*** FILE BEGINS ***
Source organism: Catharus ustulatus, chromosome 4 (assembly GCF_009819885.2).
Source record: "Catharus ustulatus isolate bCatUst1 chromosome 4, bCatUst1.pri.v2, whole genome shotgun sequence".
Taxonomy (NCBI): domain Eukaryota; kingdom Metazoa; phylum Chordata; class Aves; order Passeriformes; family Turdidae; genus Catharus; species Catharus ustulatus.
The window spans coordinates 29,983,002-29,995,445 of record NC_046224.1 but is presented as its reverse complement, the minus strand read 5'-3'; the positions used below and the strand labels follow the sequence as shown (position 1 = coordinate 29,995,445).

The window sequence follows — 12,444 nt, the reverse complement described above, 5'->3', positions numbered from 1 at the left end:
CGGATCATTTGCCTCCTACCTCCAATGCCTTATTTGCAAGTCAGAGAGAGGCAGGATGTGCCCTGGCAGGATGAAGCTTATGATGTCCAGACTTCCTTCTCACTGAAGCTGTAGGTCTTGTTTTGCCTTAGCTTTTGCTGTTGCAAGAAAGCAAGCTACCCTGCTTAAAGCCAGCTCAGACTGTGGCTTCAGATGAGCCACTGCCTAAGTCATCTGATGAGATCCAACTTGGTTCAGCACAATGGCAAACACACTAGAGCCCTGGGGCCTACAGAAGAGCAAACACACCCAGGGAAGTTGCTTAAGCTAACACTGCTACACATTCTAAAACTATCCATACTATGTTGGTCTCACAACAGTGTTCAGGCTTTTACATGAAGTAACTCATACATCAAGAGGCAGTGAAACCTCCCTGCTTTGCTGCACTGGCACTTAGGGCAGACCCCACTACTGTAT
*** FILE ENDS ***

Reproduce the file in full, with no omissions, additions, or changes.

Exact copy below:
Source organism: Catharus ustulatus, chromosome 4 (assembly GCF_009819885.2).
Source record: "Catharus ustulatus isolate bCatUst1 chromosome 4, bCatUst1.pri.v2, whole genome shotgun sequence".
Taxonomy (NCBI): domain Eukaryota; kingdom Metazoa; phylum Chordata; class Aves; order Passeriformes; family Turdidae; genus Catharus; species Catharus ustulatus.
The window spans coordinates 29,983,002-29,995,445 of record NC_046224.1 but is presented as its reverse complement, the minus strand read 5'-3'; the positions used below and the strand labels follow the sequence as shown (position 1 = coordinate 29,995,445).

The window sequence follows — 12,444 nt, the reverse complement described above, 5'->3', positions numbered from 1 at the left end:
CGGATCATTTGCCTCCTACCTCCAATGCCTTATTTGCAAGTCAGAGAGAGGCAGGATGTGCCCTGGCAGGATGAAGCTTATGATGTCCAGACTTCCTTCTCACTGAAGCTGTAGGTCTTGTTTTGCCTTAGCTTTTGCTGTTGCAAGAAAGCAAGCTACCCTGCTTAAAGCCAGCTCAGACTGTGGCTTCAGATGAGCCACTGCCTAAGTCATCTGATGAGATCCAACTTGGTTCAGCACAATGGCAAACACACTAGAGCCCTGGGGCCTACAGAAGAGCAAACACACCCAGGGAAGTTGCTTAAGCTAACACTGCTACACATTCTAAAACTATCCATACTATGTTGGTCTCACAACAGTGTTCAGGCTTTTACATGAAGTAACTCATACATCAAGAGGCAGTGAAACCTCCCTGCTTTGCTGCACTGGCACTTAGGGCAGACCCCACTACTGTAT